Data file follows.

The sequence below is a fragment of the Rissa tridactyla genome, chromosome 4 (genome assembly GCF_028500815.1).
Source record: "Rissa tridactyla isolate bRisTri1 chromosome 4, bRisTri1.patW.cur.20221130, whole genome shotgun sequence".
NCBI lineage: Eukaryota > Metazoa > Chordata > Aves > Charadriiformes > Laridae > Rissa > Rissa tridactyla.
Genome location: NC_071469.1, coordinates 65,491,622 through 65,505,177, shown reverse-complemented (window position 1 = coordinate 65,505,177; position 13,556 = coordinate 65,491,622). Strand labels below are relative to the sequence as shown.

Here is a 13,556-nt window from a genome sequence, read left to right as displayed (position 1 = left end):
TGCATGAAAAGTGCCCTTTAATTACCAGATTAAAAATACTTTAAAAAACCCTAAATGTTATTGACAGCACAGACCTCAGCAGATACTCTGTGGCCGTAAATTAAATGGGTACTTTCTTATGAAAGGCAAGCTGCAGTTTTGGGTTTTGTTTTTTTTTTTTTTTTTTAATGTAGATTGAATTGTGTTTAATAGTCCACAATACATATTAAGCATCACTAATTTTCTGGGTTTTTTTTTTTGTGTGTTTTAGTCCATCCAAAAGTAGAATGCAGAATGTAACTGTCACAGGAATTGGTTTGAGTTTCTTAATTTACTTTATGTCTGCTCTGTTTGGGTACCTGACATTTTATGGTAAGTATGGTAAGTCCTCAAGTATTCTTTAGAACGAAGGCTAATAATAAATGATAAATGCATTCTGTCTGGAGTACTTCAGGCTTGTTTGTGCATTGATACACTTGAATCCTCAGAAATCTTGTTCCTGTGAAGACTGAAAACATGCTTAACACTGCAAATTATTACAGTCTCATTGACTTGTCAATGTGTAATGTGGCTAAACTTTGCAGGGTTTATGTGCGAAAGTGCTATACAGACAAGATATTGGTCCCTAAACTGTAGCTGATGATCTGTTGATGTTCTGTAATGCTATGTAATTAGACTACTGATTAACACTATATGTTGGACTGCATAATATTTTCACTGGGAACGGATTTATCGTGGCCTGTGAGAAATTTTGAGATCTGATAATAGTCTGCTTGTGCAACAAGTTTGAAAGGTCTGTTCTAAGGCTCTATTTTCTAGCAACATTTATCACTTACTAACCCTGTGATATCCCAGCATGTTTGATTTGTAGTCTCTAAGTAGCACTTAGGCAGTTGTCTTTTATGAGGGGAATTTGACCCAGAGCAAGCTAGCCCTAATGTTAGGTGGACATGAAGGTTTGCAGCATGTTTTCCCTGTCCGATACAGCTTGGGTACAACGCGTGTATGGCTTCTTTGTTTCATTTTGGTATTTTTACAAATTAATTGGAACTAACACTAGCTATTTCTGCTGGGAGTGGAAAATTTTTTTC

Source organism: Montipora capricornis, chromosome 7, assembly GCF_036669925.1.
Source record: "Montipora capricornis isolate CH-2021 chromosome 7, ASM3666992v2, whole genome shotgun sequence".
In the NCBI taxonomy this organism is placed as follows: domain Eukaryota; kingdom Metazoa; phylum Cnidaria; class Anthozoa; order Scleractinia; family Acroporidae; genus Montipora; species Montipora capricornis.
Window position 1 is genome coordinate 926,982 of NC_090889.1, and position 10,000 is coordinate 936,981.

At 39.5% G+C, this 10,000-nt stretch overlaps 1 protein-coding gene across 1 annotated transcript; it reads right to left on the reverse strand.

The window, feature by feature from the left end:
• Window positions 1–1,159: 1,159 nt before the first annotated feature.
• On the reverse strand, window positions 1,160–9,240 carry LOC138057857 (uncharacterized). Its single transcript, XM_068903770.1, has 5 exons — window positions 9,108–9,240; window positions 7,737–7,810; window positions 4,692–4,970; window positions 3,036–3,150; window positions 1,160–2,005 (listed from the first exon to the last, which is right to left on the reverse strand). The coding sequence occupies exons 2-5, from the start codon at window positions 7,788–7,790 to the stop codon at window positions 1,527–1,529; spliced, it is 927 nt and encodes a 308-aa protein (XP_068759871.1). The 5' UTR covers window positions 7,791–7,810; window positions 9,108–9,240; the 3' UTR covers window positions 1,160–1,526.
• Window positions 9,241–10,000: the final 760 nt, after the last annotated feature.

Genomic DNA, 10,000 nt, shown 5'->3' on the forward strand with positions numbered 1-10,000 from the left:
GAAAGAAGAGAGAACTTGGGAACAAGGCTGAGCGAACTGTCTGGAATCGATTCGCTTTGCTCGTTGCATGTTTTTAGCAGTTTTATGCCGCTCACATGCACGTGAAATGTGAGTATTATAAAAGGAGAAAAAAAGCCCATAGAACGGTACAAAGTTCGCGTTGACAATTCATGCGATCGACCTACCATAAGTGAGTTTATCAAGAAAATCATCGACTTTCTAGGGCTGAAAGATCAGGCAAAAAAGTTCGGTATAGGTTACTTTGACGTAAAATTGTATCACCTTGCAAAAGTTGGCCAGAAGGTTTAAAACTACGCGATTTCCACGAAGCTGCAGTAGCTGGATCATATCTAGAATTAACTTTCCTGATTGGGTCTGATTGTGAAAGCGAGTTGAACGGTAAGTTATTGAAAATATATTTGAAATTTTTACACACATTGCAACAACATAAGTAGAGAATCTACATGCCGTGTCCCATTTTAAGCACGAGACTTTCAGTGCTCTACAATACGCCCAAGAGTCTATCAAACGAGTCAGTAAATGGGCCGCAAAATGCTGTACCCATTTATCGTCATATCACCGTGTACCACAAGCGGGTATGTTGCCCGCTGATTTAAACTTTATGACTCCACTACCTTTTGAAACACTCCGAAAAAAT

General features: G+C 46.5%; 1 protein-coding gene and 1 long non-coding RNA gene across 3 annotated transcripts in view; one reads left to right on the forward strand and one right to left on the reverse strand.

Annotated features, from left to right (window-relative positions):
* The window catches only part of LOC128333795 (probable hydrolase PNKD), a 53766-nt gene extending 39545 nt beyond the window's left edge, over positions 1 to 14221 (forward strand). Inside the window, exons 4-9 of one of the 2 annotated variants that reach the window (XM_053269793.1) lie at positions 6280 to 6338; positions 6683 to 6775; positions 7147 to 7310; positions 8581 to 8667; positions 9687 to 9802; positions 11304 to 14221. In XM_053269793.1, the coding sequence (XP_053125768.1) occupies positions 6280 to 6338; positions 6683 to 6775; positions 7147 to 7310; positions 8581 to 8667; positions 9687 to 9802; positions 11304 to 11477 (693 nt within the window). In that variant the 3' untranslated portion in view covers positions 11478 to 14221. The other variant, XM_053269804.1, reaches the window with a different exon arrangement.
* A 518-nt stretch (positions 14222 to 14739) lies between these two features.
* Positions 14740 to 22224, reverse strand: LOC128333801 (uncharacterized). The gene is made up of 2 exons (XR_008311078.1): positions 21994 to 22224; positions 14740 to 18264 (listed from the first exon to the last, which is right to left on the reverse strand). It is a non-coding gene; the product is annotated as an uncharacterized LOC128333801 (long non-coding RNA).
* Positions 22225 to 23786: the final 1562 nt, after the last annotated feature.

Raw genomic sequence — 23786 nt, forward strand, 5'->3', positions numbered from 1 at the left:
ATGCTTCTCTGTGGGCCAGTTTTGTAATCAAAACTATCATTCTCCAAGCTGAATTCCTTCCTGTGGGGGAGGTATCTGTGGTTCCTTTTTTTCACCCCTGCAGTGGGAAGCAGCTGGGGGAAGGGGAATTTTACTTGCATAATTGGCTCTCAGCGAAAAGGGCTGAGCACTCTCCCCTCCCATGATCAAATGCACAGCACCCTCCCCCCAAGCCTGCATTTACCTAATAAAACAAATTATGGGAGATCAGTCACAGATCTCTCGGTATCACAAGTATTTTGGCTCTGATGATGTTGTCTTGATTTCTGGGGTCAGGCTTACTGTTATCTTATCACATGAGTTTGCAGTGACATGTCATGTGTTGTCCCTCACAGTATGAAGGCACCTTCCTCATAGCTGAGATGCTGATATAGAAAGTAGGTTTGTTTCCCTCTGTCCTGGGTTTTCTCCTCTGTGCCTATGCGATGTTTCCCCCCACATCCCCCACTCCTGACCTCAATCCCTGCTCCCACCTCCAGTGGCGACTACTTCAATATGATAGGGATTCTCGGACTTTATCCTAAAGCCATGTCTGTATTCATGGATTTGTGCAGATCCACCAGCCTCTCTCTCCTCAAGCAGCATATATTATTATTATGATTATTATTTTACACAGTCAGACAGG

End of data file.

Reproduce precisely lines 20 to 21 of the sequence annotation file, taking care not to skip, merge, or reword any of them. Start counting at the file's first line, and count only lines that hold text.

* The window catches only part of LOC128333795 (probable hydrolase PNKD), a 53766-nt gene extending 39545 nt beyond the window's left edge, over positions 1 to 14221 (forward strand). Inside the window, exons 4-9 of one of the 2 annotated variants that reach the window (XM_053269793.1) lie at positions 6280 to 6338; positions 6683 to 6775; positions 7147 to 7310; positions 8581 to 8667; positions 9687 to 9802; positions 11304 to 14221. In XM_053269793.1, the coding sequence (XP_053125768.1) occupies positions 6280 to 6338; positions 6683 to 6775; positions 7147 to 7310; positions 8581 to 8667; positions 9687 to 9802; positions 11304 to 11477 (693 nt within the window). In that variant the 3' untranslated portion in view covers positions 11478 to 14221. The other variant, XM_053269804.1, reaches the window with a different exon arrangement.
* A 518-nt stretch (positions 14222 to 14739) lies between these two features.